For over 20 years, various City departments and agencies have been building trails and bike lanes as opportunities have arisen. As a result, we have done a good job attracting the "strong & fearless" and "enthusiastic & confident" riders. Now, our goal is to get that other 60% of people that are "interested but concerned" out riding more. To do so, we need a combination of safe, comfortable facilities that connect the whole city, and education and outreach campaigns that let folks know exactly how easy it is to ride a bike in Missoula. Now, for the first time ever, we are creating a plan that will establish clear goals for a cohesive and connected bike network and create a priority project list to achieve them. This process, led by the Metropolitan Planning Organization (MPO), is happening concurrently with the Long Range Transportation Plan update. More information about upcoming meetings and other ways to participate can be found at activatemissoula.com.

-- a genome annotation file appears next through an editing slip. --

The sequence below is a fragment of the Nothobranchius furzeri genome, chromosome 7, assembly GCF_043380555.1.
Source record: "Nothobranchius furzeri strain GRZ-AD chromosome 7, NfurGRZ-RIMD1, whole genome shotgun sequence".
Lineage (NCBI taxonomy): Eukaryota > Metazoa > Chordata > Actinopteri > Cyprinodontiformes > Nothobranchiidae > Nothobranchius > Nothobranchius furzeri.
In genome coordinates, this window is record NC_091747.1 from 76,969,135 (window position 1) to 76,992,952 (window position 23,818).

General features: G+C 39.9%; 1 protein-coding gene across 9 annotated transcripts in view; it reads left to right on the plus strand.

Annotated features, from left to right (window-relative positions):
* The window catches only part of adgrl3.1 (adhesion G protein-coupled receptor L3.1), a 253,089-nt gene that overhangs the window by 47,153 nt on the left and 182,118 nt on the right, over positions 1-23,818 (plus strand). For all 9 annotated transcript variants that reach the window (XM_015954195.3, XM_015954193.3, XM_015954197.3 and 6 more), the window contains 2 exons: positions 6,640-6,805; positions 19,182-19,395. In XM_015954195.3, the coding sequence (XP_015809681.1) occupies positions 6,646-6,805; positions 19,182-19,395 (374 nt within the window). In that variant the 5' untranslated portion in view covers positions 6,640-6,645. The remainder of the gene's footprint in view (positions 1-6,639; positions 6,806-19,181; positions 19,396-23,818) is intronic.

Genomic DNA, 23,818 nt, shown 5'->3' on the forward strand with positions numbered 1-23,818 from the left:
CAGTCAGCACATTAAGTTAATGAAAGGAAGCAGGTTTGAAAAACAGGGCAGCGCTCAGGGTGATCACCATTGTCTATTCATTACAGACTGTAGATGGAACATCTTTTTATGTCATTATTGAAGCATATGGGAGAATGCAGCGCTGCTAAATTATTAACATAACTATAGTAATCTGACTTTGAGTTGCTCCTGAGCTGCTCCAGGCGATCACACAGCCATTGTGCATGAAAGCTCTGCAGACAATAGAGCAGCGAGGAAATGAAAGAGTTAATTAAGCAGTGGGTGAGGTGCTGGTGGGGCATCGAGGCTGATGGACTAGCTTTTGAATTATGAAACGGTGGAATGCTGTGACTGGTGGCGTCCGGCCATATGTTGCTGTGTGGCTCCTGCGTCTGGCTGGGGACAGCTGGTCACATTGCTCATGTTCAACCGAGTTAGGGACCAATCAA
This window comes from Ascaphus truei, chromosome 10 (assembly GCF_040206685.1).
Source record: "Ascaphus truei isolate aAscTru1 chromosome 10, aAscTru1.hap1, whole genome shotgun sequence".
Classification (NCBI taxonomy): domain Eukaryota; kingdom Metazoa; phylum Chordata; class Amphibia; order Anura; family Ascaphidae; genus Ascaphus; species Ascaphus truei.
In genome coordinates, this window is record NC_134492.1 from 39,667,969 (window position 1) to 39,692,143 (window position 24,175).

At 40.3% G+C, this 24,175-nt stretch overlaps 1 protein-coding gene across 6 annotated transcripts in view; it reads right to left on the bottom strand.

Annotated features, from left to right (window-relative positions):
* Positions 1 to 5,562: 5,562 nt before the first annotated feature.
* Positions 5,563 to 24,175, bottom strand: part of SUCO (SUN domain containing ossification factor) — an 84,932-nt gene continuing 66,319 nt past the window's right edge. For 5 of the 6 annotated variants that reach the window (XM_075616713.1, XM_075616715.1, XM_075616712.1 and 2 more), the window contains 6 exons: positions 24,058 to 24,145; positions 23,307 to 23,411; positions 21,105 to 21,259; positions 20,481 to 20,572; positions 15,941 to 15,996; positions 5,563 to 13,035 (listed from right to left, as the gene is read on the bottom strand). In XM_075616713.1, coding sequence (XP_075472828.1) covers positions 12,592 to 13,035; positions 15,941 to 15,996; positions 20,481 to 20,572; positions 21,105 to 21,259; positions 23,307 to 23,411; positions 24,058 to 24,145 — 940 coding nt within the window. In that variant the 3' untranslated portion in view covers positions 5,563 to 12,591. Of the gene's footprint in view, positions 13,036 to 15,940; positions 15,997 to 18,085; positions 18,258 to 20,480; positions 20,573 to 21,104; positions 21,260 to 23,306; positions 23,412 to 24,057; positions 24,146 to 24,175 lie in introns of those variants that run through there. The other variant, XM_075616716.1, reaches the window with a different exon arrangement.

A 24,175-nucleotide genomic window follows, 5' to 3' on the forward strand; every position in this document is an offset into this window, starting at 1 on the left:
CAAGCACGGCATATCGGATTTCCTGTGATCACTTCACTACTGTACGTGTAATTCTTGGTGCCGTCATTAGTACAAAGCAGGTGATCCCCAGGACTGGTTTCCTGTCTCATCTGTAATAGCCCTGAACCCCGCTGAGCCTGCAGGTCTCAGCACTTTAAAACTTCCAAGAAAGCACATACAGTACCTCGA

Missoula's bicycle network is made up of several types of facilities: shared use paths, protected bike lanes, neighborhood greenways (coming soon), bike lanes, and shared roadways. These facility types themselves can be further separated by utility, comfort level, and riding accommodations. For example, a shared use path may be a paved commuter trail that crosses town or a natural surface path that provides a neighborhood connection. Here are descriptions and examples of Missoula's bike facilities:
Shared Use Paths are completely separated from traffic and often feel the most comfortable for people to bike on. Shared use paths are typically employed along very high speed roads, or along other corridors like railroad tracks and rivers. In Missoula, the main E/W corridor is the Riverfront Trail and the main N/S corridor is the Bitterroot Branch Trail. These main commuter trails are paved while neighborhood connections are often natural surface. With the grand opening of the Missoula to Lolo Trail in July 2016, you will be able to ride a bike, away from cars, all the way from Missoula to Hamilton.
Milwaukee Trail east of Reserve St
California St. Bridge
Riverfront Trail west of Orange St